Are there any domestic wineries you're particularly excited about these days?

Where do I start? Broc Cellars, Ceritas, Arnot-Roberts, Lioco, Donkey & Goat, Wind Gap, just to name a few!

What will you be serving with the Thanksgiving meal?

My girlfriend and her folks love the wines of Alicia Lini in Lambrusco so we'll definitely have some of those, some great Riesling for my mom, maybe Merkelbach, and some Barolo for me!

Jessica Pinzon of Ad Hoc in Yountville CA

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[Photo: J. Kenji Lopez-Alt]

Help! What wines should we be serving at Thanksgiving?

There's such a vast array of food on the table for Thanksgiving that serving wines that are highly versatile with food—with higher acidity and softer tannins, is always a great bet for working with a variety of dishes. Varietals such as Riesling, Chardonnay (grown in cooler climates), Pinot Noir, and Barbera tend to work beautifully, just to name a few.

Another idea is to serve wines you've been saving. What better time is there to open a beloved wine that has a few years of age on it than with loved ones with a great spread of food in front of you? Champagne and older Cabernet Sauvignon are celebratory favorites that come to mind.

Lots of people like to serve American wine on Thanksgiving. Are there any domestic wineries you're particularly excited about these days?

I recently visited Spring Mountain Vineyard and thought the wines were all lovely. The Cabernets are plush, expressive and elegant and the Sauvignon Blanc/Semillon blend is perfect for sipping and relaxing or with food. I love the Massican wines that are made by Dan Petroski in St. Helena, also. They are gorgeous old-world style white wines that are pure, focused, and delicious, made by a superb winemaker.

What will you be serving with the Thanksgiving meal?
'02 Ployez-Jacquemart Extra-Brut Champagne; '01 Weegmüller 'Haardter Herrenletten' Riesling Spätlese Trocken; 2008 Hyde de Villaine Carneros Chardonnay; 2009 Jean Foillard 'Côte du Py' Morgon; 2011 Vivier Sonoma Coast Pinot Noir; 1996 Dunn Napa Valley Cabernet Sauvignon. I love all of these producers and am excited to share these wines with my family!

Yum! Can we join you?

Ehren Ashkenazi of The Modern in NYC

What's your most important Thanksgiving wine advice?

Since Thanksgiving can be a marathon of eating and drinking with many people changing gears between beer, wine and higher-octane spirits, it is important to keep the wine choices on the lighter side with plenty of acid!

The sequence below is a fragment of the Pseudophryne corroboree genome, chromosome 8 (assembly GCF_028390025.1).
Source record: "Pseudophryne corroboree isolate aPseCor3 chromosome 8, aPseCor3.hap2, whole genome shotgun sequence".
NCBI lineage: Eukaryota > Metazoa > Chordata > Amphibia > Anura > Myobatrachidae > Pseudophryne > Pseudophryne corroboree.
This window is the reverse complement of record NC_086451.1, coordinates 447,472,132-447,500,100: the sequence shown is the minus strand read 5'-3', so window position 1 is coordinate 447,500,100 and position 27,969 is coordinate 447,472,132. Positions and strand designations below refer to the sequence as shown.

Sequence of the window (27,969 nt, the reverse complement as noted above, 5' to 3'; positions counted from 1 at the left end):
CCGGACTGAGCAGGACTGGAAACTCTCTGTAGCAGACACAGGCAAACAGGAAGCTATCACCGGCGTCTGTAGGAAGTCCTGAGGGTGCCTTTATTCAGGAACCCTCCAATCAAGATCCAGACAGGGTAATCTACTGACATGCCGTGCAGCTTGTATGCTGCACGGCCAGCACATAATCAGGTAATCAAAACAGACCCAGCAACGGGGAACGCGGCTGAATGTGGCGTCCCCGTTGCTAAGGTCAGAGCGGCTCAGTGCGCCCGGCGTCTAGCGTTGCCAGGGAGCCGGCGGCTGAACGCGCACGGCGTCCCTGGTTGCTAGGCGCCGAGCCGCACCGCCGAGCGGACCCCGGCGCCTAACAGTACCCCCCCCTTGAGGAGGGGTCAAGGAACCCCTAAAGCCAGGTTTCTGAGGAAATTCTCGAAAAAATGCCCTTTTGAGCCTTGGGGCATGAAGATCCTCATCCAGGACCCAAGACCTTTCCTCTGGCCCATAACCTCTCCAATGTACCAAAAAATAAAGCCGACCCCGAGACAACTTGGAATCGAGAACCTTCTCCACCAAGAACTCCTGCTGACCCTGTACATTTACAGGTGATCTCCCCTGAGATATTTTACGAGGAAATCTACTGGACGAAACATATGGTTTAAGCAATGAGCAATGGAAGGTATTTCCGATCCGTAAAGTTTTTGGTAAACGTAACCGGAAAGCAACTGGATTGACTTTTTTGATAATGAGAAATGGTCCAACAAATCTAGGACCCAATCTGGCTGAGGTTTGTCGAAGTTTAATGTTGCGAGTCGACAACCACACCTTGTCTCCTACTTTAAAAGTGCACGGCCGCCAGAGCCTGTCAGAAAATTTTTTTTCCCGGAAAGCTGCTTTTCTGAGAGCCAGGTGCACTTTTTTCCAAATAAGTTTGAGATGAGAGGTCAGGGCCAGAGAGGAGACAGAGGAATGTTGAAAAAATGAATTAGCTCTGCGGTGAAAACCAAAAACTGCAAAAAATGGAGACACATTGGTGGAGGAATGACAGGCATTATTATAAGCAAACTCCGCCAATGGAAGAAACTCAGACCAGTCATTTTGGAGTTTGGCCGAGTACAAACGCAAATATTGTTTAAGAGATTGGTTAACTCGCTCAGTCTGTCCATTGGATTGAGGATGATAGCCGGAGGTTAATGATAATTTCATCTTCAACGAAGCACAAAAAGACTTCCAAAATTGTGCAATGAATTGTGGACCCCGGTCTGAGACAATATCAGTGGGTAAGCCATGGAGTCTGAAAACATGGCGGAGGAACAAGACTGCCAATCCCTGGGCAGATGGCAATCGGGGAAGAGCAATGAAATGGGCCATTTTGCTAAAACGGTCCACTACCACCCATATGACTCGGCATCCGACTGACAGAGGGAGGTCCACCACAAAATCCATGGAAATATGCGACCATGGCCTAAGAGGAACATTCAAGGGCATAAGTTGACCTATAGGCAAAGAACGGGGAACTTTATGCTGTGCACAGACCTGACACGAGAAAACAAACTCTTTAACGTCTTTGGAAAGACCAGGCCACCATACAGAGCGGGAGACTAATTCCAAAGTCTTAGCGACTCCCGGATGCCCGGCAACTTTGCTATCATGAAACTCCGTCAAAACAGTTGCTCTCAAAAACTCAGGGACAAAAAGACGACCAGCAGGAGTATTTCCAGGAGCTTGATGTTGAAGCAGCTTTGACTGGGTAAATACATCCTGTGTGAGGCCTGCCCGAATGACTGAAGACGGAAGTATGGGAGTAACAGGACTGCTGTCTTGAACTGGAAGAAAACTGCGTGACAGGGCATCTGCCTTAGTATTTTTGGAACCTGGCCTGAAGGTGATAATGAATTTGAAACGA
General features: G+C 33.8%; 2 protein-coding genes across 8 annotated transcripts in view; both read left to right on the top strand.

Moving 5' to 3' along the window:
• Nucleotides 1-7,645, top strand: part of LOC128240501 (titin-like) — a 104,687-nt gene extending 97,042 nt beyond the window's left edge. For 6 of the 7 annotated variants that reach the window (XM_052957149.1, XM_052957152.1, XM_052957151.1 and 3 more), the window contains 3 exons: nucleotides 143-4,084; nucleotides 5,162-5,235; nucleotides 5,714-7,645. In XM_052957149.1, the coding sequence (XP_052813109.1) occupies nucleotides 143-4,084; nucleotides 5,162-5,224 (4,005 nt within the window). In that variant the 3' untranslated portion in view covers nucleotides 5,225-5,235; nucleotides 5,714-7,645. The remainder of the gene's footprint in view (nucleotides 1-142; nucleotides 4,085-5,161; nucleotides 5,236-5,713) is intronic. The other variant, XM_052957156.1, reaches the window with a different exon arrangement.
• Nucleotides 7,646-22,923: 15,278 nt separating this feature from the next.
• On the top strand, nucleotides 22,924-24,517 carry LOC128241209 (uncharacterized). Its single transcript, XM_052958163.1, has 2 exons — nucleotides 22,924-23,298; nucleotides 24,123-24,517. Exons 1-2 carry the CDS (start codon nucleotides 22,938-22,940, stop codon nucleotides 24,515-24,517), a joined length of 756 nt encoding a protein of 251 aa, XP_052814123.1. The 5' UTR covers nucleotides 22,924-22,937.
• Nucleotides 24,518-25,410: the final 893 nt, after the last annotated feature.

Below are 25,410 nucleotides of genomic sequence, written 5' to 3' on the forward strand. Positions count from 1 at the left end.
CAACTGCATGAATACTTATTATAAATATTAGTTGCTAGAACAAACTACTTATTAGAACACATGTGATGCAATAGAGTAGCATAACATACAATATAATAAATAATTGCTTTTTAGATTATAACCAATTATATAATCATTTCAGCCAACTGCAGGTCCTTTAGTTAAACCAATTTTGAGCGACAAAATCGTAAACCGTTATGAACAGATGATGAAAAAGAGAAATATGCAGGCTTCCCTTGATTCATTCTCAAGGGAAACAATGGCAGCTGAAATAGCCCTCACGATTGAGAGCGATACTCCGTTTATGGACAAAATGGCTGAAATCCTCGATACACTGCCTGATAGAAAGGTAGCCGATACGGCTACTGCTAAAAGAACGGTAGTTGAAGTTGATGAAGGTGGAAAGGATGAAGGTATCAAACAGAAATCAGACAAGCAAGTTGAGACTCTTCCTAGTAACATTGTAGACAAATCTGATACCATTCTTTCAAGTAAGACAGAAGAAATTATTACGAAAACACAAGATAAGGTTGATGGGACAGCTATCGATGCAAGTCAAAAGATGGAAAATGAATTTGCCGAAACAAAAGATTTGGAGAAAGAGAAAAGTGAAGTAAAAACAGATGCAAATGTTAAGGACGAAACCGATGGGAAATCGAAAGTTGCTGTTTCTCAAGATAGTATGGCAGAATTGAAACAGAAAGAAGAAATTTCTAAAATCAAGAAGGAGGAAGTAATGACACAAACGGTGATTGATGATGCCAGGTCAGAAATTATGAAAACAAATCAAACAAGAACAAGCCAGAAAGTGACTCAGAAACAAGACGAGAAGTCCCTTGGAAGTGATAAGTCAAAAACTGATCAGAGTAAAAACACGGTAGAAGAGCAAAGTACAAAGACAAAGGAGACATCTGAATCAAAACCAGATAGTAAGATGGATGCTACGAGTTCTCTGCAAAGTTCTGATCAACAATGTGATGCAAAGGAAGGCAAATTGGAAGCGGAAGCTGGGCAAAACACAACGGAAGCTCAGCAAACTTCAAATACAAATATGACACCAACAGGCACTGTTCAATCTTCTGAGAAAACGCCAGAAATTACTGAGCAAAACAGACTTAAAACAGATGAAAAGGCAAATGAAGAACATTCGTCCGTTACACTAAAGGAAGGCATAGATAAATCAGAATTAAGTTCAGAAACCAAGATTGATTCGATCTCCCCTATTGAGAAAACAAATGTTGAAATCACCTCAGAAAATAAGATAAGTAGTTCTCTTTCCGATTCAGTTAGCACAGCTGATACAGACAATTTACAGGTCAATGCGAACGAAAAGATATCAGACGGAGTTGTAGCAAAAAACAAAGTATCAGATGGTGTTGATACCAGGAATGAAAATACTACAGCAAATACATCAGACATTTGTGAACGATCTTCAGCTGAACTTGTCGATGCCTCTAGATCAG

Keep bubbles on hand to begin: Try the Brut Rosé from Domaine des Beaumard, a sparkler that is 100% Cabernet Franc, bright, slightly herbaceous and one that you can drink all the way through the meal.

For whites, I love Chenin Blanc with all things fall, especially a demi-sec (off-dry) style that lends itself well to many classic Thanksgiving dishes. Stick to the old world here; in the appellation of Vouvray, Philip Foreau is producing benchmark examples from his Domaine du Clos Naudin.

For reds, I look towards those that have a good balance of fruit and earthiness. Gamay plays this role quite well; look to the Beaujolias Crus to offer great value. Morgon is my go to—Gamay grown there tends to take on darker fruit tones with great structure and acidity. Jean Paul Brun produces a stunner that is spicy and laced with raspberry fruit.

Say we want to drink local wine on Thanksgiving. Are there any domestic wineries you're particularly excited about these days?

Justin Willett, winemaker and owner of Tyler Winery in Santa Barbara, is making amazing Central Coast expressions of Pinot Noir and Chardonnay. Balance and purity are emphasized and they represent a restrained style that many should look towards as the benchmark for these varietals. He has also collaborated on a project called Lieu Dit with San Francisco-based sommelier Eric Railsback, focusing on Loire Valley varietals in the Santa Ynez Valley. The line-up of Sauvignon Blanc, Chenin Blanc and Cabernet Franc will change how you think about California wines!!

Thanks for all the advice! Now, tell us: what wine will you be serving at Thanksgiving?

I can drink Champagne throughout the entire meal and I am smitten with the Rosé de Saignée from Larmandier-Bernier. It is a rich, brooding example of Pinot from Vertus and will pair with anything the Thanksgiving spread has to throw at it!

Get all our Thanksgiving wine advice (plus beer, cider, and cocktails) here »